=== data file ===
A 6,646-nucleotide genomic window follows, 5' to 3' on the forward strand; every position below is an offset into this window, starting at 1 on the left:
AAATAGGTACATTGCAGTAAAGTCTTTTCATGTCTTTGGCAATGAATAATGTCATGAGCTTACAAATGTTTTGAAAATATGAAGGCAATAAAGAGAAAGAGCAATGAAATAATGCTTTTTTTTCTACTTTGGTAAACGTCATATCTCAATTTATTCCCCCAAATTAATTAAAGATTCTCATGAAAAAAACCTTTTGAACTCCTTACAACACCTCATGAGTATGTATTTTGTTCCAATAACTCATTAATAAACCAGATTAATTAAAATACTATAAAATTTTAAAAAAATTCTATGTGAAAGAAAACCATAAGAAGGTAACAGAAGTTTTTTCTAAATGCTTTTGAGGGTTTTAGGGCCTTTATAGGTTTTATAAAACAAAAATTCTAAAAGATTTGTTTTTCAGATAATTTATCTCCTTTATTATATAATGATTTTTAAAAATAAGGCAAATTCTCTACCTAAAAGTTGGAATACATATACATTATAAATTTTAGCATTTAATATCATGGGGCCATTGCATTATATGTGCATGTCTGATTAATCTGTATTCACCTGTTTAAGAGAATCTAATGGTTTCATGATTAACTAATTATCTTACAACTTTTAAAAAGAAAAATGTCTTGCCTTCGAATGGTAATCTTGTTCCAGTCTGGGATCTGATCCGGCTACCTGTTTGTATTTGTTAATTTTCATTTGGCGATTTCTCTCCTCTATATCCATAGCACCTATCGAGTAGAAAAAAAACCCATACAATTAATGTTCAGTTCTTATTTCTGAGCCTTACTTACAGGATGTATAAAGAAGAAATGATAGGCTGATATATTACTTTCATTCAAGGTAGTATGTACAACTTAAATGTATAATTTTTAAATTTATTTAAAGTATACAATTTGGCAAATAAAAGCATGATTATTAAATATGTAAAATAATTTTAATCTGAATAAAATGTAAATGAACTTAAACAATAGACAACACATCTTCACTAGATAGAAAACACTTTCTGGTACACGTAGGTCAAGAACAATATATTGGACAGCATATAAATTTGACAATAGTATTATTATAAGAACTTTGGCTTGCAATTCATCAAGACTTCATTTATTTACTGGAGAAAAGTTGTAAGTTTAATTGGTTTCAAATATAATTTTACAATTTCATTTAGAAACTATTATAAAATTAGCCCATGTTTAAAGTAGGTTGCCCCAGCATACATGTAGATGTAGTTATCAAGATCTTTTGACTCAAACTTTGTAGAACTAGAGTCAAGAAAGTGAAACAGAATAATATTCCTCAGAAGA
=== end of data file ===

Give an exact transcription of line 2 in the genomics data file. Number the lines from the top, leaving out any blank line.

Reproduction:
AAATAGGTACATTGCAGTAAAGTCTTTTCATGTCTTTGGCAATGAATAATGTCATGAGCTTACAAATGTTTTGAAAATATGAAGGCAATAAAGAGAAAGAGCAATGAAATAATGCTTTTTTTTCTACTTTGGTAAACGTCATATCTCAATTTATTCCCCCAAATTAATTAAAGATTCTCATGAAAAAAACCTTTTGAACTCCTTACAACACCTCATGAGTATGTATTTTGTTCCAATAACTCATTAATAAACCAGATTAATTAAAATACTATAAAATTTTAAAAAAATTCTATGTGAAAGAAAACCATAAGAAGGTAACAGAAGTTTTTTCTAAATGCTTTTGAGGGTTTTAGGGCCTTTATAGGTTTTATAAAACAAAAATTCTAAAAGATTTGTTTTTCAGATAATTTATCTCCTTTATTATATAATGATTTTTAAAAATAAGGCAAATTCTCTACCTAAAAGTTGGAATACATATACATTATAAATTTTAGCATTTAATATCATGGGGCCATTGCATTATATGTGCATGTCTGATTAATCTGTATTCACCTGTTTAAGAGAATCTAATGGTTTCATGATTAACTAATTATCTTACAACTTTTAAAAAGAAAAATGTCTTGCCTTCGAATGGTAATCTTGTTCCAGTCTGGGATCTGATCCGGCTACCTGTTTGTATTTGTTAATTTTCATTTGGCGATTTCTCTCCTCTATATCCATAGCACCTATCGAGTAGAAAAAAAACCCATACAATTAATGTTCAGTTCTTATTTCTGAGCCTTACTTACAGGATGTATAAAGAAGAAATGATAGGCTGATATATTACTTTCATTCAAGGTAGTATGTACAACTTAAATGTATAATTTTTAAATTTATTTAAAGTATACAATTTGGCAAATAAAAGCATGATTATTAAATATGTAAAATAATTTTAATCTGAATAAAATGTAAATGAACTTAAACAATAGACAACACATCTTCACTAGATAGAAAACACTTTCTGGTACACGTAGGTCAAGAACAATATATTGGACAGCATATAAATTTGACAATAGTATTATTATAAGAACTTTGGCTTGCAATTCATCAAGACTTCATTTATTTACTGGAGAAAAGTTGTAAGTTTAATTGGTTTCAAATATAATTTTACAATTTCATTTAGAAACTATTATAAAATTAGCCCATGTTTAAAGTAGGTTGCCCCAGCATACATGTAGATGTAGTTATCAAGATCTTTTGACTCAAACTTTGTAGAACTAGAGTCAAGAAAGTGAAACAGAATAATATTCCTCAGAAGA